Overnight on the day that Merrick Garland got his first briefing on the January 6 investigation, DOJ asked for a 60-day extension of time in the Oath Keepers’s conspiracy case. As part of the motion, they cite what has been done on the investigation so far. That inventory includes:
- Over 900 search warrants, executed in almost all fifty states and the District of Columbia
- More than 15,000 hours of surveillance and body-worn camera footage from multiple law enforcement agencies
- Approximately 1,600 electronic devices
- The results of hundreds of searches of electronic communication providers
- Over 210,000 tips, of which a substantial portion include video, photo and social media
- Over 80,000 reports and 93,000 attachments related to law enforcement interviews of suspects and witnesses and other investigative steps
- Involvement of 14 law enforcement agencies, including:
- U.S. Capitol Police
- DC Metropolitan Police Department
- Bureau of Alcohol, Tobacco, Firearms and Explosives
- US Secret Service
- US Park Police
- Virginia State Police
- Arlington County Police Department
- Prince William County Police Department
- Maryland State Police
- Montgomery County Police Department
- Prince George’s County Police Department
As the filing lays out, the government and the DC Public Defender’s office are trying to set up a system making available the general set of evidence to all defendants, while providing more specific evidence directly to the defendant. Some of that has started in this case.
The government has already provided defense counsel with preliminary discovery, including: arrest paperwork; recordings of custodial interviews, where available; paperwork and photographs relating to premises search warrants; data extracted from several of the defendants’ cellular telephones and social media accounts; some defendants’ hotel records; and some photographs and video recordings, from publicly available sources, of the defendants participating in the alleged offenses.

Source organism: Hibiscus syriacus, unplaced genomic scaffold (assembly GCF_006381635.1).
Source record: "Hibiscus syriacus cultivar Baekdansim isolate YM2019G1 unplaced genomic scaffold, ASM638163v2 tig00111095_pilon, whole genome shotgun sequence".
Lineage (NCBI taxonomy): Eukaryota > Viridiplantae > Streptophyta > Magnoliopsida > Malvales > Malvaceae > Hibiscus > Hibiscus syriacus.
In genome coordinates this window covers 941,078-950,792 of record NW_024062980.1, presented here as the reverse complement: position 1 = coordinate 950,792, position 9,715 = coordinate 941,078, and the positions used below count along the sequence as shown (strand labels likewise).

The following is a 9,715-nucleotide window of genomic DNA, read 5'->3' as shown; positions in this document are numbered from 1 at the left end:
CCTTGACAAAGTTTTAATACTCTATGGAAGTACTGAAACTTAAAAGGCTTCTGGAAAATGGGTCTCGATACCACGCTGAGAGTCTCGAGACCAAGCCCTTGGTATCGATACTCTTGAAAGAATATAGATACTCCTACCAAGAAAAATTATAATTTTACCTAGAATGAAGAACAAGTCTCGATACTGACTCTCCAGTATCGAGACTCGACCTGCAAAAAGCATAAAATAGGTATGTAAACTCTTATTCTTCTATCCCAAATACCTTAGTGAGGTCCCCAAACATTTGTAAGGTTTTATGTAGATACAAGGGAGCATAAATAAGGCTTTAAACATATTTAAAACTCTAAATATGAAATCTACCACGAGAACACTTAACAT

But most of the defendants in this case have already opposed a continuance, including Donovan Crowl, Kelly and Connie Meggs, Graydon Young, and Thomas Caldwell.
Not only must they be aware that others will get added to the conspiracy, broadening the scope of their potential criminal exposure under the conspiracy. But the government also clearly envisions the potential of more charges (possibly including seditious conspiracy).
Some of the conspiratorial activity being investigated, such as the activity under investigation in this matter, involves a large number of participants. The spectrum of crimes charged and under investigation in connection with the Capitol Attack includes (but is not limited to) trespass, engaging in disruptive or violent conduct in the Capitol or on Capitol grounds, destruction of government property, theft of government property, assaults on federal and local police officers, firearms offenses, civil disorder, obstruction of an official proceeding, possession and use of destructive devices, and conspiracy. [my emphasis]
Given Amit Mehta’s inclinations in any case, he might grant the continuance but put several of the defendants on home detention. We’ll know more about his inclinations at a hearing at 3.